Get hum and go

To help increase teen driver safety this summer, Verizon is offering a deal through Aug. 31: buy a hum for your eligible new teen driver and receive a credit from Verizon for the $50 equipment fee, $20 activation fee and first three months of service ($10 per month before taxes and fees). To learn more, visit or your local Verizon Wireless store.

Learn more about the deal and hum by Verizon from this segment of Good Morning America:


You can enroll up to four users on your hum account. You may also add a secondary driver on the vehicle and grant that person access to whatever you want that person to see in the app.

Hum Review


Verizon gave me hum for purposes of this review. I’m not a natural techie, but I found this new technology easy to install, easy to understand and easy to use. Normally, I ask my kids or my husband to install any new technology. But hum I installed myself in just a few minutes.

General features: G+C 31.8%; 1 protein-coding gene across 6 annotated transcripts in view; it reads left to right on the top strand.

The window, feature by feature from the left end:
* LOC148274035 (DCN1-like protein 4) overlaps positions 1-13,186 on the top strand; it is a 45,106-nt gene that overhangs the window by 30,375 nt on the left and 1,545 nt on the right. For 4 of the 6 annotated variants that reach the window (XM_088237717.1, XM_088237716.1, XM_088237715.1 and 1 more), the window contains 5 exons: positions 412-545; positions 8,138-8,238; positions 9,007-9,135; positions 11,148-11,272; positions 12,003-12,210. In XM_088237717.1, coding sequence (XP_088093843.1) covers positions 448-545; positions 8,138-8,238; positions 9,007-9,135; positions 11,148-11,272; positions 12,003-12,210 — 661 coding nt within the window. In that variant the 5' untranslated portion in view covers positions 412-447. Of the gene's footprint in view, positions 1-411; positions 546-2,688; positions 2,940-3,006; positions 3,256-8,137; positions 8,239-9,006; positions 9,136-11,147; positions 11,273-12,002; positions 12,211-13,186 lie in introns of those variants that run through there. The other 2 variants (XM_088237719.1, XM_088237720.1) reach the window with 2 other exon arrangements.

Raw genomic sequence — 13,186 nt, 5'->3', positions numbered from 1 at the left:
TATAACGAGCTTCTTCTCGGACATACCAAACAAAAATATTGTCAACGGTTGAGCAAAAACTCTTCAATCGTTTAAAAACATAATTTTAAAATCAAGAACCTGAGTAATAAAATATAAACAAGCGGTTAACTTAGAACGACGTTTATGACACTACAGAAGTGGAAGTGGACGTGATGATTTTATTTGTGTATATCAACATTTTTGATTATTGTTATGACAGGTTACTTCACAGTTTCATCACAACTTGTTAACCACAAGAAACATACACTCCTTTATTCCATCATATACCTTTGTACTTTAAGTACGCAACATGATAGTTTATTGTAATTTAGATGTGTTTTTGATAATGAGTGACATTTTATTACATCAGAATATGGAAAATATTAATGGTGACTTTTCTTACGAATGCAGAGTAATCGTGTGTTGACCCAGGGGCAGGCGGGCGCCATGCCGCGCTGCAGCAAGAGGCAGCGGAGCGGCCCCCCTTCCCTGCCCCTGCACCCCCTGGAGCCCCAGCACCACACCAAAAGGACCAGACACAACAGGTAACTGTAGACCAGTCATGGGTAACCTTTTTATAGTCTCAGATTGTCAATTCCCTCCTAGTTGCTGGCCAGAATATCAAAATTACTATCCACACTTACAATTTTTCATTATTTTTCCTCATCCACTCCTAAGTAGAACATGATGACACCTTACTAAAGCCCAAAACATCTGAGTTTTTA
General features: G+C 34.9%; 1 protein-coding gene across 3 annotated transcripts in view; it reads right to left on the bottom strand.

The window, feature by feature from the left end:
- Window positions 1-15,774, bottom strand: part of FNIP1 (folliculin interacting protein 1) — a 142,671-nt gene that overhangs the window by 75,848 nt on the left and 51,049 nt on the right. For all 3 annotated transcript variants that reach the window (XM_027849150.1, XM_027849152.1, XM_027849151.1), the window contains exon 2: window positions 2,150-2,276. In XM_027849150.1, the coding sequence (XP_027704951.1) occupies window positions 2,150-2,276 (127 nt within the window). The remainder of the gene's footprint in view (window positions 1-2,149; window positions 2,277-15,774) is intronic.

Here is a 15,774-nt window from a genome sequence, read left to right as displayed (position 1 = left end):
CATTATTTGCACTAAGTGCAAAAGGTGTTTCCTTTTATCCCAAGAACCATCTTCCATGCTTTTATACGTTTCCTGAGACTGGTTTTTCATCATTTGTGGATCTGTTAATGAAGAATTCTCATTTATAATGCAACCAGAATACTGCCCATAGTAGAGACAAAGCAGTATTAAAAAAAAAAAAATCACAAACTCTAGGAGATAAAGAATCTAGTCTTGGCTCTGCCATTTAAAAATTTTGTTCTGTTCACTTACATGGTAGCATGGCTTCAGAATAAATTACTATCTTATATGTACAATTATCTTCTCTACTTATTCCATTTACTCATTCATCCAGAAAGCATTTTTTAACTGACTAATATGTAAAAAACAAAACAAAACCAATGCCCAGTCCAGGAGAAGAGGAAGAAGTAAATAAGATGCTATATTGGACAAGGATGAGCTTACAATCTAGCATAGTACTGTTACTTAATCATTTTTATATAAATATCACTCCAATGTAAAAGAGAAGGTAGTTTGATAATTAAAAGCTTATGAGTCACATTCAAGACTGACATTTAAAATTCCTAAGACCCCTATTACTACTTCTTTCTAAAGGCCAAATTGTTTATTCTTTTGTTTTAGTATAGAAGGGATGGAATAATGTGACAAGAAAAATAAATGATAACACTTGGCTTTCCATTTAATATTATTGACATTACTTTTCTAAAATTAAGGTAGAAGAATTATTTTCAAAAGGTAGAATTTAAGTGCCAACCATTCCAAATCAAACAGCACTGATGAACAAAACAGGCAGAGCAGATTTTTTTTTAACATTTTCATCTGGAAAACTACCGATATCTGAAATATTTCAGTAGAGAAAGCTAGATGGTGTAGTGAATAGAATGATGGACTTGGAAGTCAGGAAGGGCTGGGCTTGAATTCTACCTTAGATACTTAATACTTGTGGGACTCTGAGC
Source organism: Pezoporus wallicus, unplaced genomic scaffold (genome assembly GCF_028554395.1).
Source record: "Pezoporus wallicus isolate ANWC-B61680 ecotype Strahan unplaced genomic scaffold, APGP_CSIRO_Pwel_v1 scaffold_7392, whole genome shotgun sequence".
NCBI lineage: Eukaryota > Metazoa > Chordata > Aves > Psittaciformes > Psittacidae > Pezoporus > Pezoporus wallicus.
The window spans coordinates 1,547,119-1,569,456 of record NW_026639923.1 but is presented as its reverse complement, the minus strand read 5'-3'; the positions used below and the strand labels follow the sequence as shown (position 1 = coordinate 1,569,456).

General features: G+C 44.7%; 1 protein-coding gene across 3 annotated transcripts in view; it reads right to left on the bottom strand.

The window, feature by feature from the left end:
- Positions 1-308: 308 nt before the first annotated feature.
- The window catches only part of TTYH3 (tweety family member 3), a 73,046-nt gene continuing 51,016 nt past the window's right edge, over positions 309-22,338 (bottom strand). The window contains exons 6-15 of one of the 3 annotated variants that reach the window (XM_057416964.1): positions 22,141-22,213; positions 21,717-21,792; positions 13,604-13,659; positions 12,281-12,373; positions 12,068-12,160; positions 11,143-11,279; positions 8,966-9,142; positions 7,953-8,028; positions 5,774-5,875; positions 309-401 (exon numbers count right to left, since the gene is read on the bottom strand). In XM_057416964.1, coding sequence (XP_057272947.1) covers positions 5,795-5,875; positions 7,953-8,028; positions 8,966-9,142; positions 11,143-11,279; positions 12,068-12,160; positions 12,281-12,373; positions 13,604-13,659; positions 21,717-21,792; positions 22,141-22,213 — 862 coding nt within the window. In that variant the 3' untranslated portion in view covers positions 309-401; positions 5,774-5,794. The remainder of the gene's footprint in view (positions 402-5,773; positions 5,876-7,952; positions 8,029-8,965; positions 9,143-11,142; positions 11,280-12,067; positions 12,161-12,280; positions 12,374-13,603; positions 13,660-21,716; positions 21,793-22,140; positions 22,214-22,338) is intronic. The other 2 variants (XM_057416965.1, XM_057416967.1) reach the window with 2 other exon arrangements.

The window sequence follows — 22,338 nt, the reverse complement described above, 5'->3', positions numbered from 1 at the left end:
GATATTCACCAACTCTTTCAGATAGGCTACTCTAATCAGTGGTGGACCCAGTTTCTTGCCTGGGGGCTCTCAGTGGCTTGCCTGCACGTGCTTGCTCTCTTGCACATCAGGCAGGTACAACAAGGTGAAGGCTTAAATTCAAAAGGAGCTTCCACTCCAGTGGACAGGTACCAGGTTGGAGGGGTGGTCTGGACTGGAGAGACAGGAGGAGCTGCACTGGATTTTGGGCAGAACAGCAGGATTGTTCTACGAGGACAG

There are three components that make up hum by Verizon:

  • OBD Reader: This small device plugs into your car’s OBD-II (on-board diagnostic) port. It’s the port that mechanics use to diagnose your car. This is the device you will use to know whether your teen driver has violated speed limits or geographic restrictions. It’s also the device that will tell you whether your old car is ready for that long road trip.
  • Speaker: The hum Bluetooth speaker clips to your visor. It gives you one-button access to emergency help and roadside assistance, plus safe, hands-free talking when paired with your smartphone, all incredibly important features when you’re on the road. The emergency help is particularly comforting when you’re driving through unfamiliar territory.
  • Hum app: A portable hub for all things hum. It lets you access diagnostics, maintenance reminders, and vehicle location information right from your smartphone and is available for both Android and iOS.